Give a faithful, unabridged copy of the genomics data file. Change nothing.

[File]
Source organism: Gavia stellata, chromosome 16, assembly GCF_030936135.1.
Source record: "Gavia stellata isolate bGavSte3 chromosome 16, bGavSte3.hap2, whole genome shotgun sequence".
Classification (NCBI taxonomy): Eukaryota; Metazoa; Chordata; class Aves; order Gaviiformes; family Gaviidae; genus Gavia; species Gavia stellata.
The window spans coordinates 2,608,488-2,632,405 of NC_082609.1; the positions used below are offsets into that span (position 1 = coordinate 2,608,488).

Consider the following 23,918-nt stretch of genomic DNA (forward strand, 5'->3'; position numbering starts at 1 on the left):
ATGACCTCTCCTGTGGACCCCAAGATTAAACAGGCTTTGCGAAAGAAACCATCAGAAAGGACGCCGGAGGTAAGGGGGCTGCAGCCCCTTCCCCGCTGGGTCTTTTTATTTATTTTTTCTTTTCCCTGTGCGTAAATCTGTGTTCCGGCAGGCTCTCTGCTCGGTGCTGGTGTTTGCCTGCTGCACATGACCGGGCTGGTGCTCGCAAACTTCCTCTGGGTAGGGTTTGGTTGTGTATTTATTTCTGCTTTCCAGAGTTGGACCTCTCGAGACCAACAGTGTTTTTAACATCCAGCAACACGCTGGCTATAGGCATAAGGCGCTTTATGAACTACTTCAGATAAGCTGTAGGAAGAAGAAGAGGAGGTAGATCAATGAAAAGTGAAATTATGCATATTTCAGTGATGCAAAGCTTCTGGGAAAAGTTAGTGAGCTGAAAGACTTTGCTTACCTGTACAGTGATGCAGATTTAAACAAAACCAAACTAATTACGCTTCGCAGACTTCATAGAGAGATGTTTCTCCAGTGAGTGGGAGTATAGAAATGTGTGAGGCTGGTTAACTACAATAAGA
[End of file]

Source organism: Gavia stellata, chromosome 16, assembly GCF_030936135.1.
Source record: "Gavia stellata isolate bGavSte3 chromosome 16, bGavSte3.hap2, whole genome shotgun sequence".
Classification (NCBI taxonomy): Eukaryota; Metazoa; Chordata; class Aves; order Gaviiformes; family Gaviidae; genus Gavia; species Gavia stellata.
The window spans coordinates 2,608,488-2,632,405 of NC_082609.1; the positions used below are offsets into that span (position 1 = coordinate 2,608,488).

Consider the following 23,918-nt stretch of genomic DNA (forward strand, 5'->3'; position numbering starts at 1 on the left):
ATGACCTCTCCTGTGGACCCCAAGATTAAACAGGCTTTGCGAAAGAAACCATCAGAAAGGACGCCGGAGGTAAGGGGGCTGCAGCCCCTTCCCCGCTGGGTCTTTTTATTTATTTTTTCTTTTCCCTGTGCGTAAATCTGTGTTCCGGCAGGCTCTCTGCTCGGTGCTGGTGTTTGCCTGCTGCACATGACCGGGCTGGTGCTCGCAAACTTCCTCTGGGTAGGGTTTGGTTGTGTATTTATTTCTGCTTTCCAGAGTTGGACCTCTCGAGACCAACAGTGTTTTTAACATCCAGCAACACGCTGGCTATAGGCATAAGGCGCTTTATGAACTACTTCAGATAAGCTGTAGGAAGAAGAAGAGGAGGTAGATCAATGAAAAGTGAAATTATGCATATTTCAGTGATGCAAAGCTTCTGGGAAAAGTTAGTGAGCTGAAAGACTTTGCTTACCTGTACAGTGATGCAGATTTAAACAAAACCAAACTAATTACGCTTCGCAGACTTCATAGAGAGATGTTTCTCCAGTGAGTGGGAGTATAGAAATGTGTGAGGCTGGTTAACTACAATAAGA